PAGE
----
The various species in an ecosystem are in a delicate balance with one another. If one is removed or overabundant, the results can ripple through the entire community. Changes to an ecosystem also often affect humans, both our conservation and economic interests. Such is the case with wolves, which have proponents both for their protection and their removal.
To better understand one aspect of the economic impact of wolf recolonization, researchers in Wisconsin have compared the costs incurred by wolf-caused livestock losses to the money saved from a reduction in deer-vehicle collisions, likely due to the presence of the predators. The new work is published in the Proceedings of the National Academy of Sciences.
The researchers focused on Wisconsin because wolves began to naturally repopulate the state in 1975. This unmanaged repopulation event contrasts with other events like those in Yellowstone and Isle Royale National Parks where managers guided wolves to a particular area. Due to wolves’ tendency to use roads as corridors, the researchers hypothesized that they would steer deer away from roadways, thus lowering the number of wildlife collisions.
To determine if the presence of wolves was cost effective—meaning that they reduced costs by decreasing vehicle collisions more than they incurred them by killing livestock—the research team first counted how many deer-vehicle collisions occurred ten years before and after wolves arrived. They assessed both deer populations and wolf pack locations using data from the Wisconsin Department of Natural Resources.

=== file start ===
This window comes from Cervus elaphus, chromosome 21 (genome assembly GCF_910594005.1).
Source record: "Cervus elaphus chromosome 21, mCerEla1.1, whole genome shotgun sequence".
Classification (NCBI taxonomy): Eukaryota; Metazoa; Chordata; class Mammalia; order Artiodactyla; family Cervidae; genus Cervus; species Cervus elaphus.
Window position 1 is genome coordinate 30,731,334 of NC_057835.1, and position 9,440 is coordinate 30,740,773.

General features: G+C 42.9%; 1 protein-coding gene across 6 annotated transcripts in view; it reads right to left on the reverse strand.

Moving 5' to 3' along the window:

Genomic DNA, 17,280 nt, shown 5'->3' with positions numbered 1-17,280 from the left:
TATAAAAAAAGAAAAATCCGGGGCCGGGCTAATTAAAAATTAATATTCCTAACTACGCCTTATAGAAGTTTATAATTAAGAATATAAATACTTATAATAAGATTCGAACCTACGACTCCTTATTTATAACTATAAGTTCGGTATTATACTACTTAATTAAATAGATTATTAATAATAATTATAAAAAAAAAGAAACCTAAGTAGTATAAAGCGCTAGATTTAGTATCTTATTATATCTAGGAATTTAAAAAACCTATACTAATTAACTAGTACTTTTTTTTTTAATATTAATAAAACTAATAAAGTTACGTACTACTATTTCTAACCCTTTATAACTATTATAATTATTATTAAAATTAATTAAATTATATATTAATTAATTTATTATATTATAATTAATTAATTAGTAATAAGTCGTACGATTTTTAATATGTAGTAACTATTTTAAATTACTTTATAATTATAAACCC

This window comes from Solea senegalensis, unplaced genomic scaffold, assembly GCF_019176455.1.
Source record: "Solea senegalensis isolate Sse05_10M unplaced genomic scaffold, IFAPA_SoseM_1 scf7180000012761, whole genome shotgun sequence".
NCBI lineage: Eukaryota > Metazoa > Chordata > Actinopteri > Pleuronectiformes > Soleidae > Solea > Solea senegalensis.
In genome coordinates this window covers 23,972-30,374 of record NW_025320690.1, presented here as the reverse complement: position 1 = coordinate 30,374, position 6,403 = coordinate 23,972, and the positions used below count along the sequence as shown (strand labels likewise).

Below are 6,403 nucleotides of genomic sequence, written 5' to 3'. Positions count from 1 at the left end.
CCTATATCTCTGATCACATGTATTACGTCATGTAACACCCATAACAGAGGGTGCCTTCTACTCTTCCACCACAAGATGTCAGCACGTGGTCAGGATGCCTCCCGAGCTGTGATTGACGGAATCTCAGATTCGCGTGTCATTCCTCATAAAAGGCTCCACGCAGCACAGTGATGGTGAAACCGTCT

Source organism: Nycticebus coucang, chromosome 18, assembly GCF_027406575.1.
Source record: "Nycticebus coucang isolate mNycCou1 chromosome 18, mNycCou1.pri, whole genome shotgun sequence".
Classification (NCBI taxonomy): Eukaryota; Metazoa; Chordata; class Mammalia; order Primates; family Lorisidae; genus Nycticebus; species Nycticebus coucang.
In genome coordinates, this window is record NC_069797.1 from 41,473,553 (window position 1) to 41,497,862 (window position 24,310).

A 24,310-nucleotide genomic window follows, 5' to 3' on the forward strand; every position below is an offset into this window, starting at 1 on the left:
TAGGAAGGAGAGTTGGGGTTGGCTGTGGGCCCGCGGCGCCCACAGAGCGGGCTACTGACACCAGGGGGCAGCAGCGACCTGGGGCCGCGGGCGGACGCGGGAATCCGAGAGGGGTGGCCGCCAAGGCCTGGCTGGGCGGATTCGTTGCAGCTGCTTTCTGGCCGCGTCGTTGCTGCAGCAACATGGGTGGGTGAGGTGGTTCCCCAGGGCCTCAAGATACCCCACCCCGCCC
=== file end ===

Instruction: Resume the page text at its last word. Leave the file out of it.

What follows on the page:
The team found that both deer populations and deer-vehicle collisions began leveling off in counties where wolves recolonized. In contrast, wolf-free counties saw increases in both. They found that on average wolf arrival was linked to a 24 percent decrease in deer-vehicle collisions, concentrated in rural areas, which translates to a savings of more than $375,000 per county per year based on national claims averages. When multiplied by the 29 counties where wolves arrived, the state-wide savings per year totaled close to $11 million. The authors compare this value to the $3.1 million the state has paid between 1985 and 2019 for pet and livestock losses caused by wolves.
Based on the sustained number of deer, the authors conclude that wolves are likely decreasing deer-vehicle collisions predominantly through behavioral changes versus reducing their populations through predation. These behavioral changes likely can’t be accomplished by seasonal human hunters whose numbers are decreasing.
Aside from reducing costs associated with vehicle collisions, the authors suggest that wolf presence could potentially limit crop damage by shifting deer away from road-adjacent agricultural fields.
Source: Raynor, J.L. et al. Wolves make roadways safer, generating large economic returns to predator conservation. Proceedings of the National Academy of Sciences. 2021